Archives for posts with tag: family


Leo Damski was born 100 years ago this month.

It was a memorable time in history, including both World War 1 and the Russian Revolution. Blacks and women were stepping up their efforts to seek equality, asking that the US constitution actually applied to all Americans.

My dad loved history and he got to experience so many memorable events first hand. He was born in Lithuania but grew up mostly in Berlin, Germany. His father Paul was not interested in the family lumber business in Kaunas and instead ended up managing world heavyweight champion Max Schmeling.

Paul’s worldliness—he spoke 7 languages and promoted fights around the world—led to a sophistication that enabled him to get his wife and two kids out of Berlin three years before Kristallnacht, when it became incredibly clear that Jews were not welcome and in grave danger if they couldn’t find refuge elsewhere.

Oh, and before that, when Leo was 12 years old, there was a worldwide depression.

Yet, when Leo came to New York City he felt at home, especially in his Yiddish speaking Manhattan neighborhood in Washington Heights.

Leo was highly intelligent and an avid reader but he wasn’t able to go to college because he needed to work to help support the family. He was a very sweet man without a bitter bone in his body and he very rarely spoke of the hardships he had experienced.

All of Leo’s relatives who stayed in Lithuania were killed during the holocaust and I am proudly named for my Uncle Max. But Dad was determined to raise us with American optimism. My folks did not want us to speak German because they wanted us to blend in with the children of all of the war veterans in our neighborhood.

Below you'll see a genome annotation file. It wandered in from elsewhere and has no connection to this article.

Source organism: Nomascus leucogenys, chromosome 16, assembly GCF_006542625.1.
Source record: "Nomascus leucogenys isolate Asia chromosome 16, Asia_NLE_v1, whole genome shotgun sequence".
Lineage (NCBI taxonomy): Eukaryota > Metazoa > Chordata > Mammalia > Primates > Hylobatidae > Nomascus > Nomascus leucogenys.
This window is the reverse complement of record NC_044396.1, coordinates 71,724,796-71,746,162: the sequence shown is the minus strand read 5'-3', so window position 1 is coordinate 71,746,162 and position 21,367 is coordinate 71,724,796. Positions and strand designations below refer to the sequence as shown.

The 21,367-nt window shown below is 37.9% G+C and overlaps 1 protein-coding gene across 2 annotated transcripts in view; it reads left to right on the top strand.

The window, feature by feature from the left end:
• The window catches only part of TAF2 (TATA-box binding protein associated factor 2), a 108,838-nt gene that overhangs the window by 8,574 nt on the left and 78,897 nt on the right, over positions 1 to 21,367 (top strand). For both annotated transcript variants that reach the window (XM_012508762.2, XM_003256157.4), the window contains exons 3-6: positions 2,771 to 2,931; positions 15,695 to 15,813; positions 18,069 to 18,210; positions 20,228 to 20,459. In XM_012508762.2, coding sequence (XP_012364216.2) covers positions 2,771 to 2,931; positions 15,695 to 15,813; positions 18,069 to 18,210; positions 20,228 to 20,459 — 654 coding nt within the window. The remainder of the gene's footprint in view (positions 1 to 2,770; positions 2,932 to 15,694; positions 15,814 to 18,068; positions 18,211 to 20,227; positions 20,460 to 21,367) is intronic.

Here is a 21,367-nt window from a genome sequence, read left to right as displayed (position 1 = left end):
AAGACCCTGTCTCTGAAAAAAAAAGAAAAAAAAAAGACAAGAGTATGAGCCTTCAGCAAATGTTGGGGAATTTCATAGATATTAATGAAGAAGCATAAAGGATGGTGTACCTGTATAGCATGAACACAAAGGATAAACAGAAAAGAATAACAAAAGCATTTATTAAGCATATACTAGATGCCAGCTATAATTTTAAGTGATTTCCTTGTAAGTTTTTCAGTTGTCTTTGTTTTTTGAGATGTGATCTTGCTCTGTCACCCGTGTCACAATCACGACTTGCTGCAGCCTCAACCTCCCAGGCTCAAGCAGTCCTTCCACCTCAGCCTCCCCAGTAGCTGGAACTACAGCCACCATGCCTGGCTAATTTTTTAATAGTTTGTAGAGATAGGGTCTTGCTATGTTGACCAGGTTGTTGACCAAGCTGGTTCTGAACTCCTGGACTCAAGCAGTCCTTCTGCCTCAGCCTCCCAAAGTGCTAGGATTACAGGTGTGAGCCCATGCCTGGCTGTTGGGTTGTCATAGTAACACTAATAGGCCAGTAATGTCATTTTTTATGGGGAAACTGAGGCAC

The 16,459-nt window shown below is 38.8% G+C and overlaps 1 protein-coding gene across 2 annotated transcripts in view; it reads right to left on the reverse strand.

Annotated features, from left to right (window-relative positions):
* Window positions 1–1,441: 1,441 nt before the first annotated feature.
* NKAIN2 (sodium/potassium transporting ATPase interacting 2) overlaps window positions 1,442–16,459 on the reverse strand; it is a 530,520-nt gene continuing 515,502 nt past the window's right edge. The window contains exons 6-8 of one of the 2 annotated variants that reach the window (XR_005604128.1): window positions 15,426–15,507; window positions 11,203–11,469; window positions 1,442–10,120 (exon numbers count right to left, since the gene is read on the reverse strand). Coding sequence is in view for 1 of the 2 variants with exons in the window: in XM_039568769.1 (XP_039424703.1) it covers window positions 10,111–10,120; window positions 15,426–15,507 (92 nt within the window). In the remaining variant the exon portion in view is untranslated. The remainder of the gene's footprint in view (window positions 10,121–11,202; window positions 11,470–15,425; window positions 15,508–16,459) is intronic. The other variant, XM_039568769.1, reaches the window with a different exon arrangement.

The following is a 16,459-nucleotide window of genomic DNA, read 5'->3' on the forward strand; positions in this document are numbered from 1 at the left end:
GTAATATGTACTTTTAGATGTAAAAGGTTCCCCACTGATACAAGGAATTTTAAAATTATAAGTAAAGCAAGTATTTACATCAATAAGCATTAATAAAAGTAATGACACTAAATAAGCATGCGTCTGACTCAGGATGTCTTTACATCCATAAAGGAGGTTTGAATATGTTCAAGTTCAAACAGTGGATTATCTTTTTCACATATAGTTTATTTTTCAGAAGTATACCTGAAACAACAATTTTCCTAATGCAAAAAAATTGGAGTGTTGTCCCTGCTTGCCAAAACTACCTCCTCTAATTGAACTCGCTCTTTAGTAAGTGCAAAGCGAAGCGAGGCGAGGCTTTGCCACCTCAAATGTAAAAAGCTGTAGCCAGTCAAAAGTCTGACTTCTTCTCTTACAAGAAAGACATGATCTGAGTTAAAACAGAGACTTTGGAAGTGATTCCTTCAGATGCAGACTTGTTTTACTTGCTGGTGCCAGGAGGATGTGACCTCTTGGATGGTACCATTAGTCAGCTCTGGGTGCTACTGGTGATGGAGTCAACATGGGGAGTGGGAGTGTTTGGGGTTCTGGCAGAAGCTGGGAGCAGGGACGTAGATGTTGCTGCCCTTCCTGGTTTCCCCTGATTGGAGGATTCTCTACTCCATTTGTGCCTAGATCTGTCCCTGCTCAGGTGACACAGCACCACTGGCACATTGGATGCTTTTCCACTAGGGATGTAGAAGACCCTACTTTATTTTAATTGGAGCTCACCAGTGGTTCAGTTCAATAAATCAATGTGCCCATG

On the surface, Leo and I did not have much in common. He constantly had a Michener or some other historical novel on his bedside table. He did the Sunday New York Times Crossword puzzle in ink as if he were filling out an application. He had no interest whatsoever in sports.

In contrast, I’ve always had trouble sitting down to read anything longer than a daily newspaper. I struggle with even a Wednesday New York Times puzzle and I’ve always been consumed with sports, as a participant and a fan.

But as I get older, I realize that Leo had many admirable qualities that I could emulate. He had a world view shaped by personal experience and a sense of internationalism. Yes, he knew there was great evil in the world and horrible tragedies happening every day to innocent people in all corners of the globe, and yet he woke up every morning with a positive attitude and an inherent kindness.

Having just listened to another evening broadcast of BBC World News, I can say that there is still a great deal of intolerance, inequality, corruption and unspeakable violence in the World.

Yet, my lesson from Leo is that there is also so much to be hopeful about and so much to be grateful for and we must accentuate the positive and hold ourselves to the highest possible standard.



In my favorite picture of my older brother, he is sitting at the helm of his small sailboat, buoyant, knowing that every living moment is precious.

After a long illness, Fred passed away three months after 9/11 in 2001.

Losing my big brother at such a young age—he died the day before his 59th birthday—was the cataclysmic event in my life.

Fred contracted some kind of disease while serving in the U.S. Army in Texas.  He came down with a horrible fever which was never diagnosed or understood and eventually he developed lymphoma at age 49.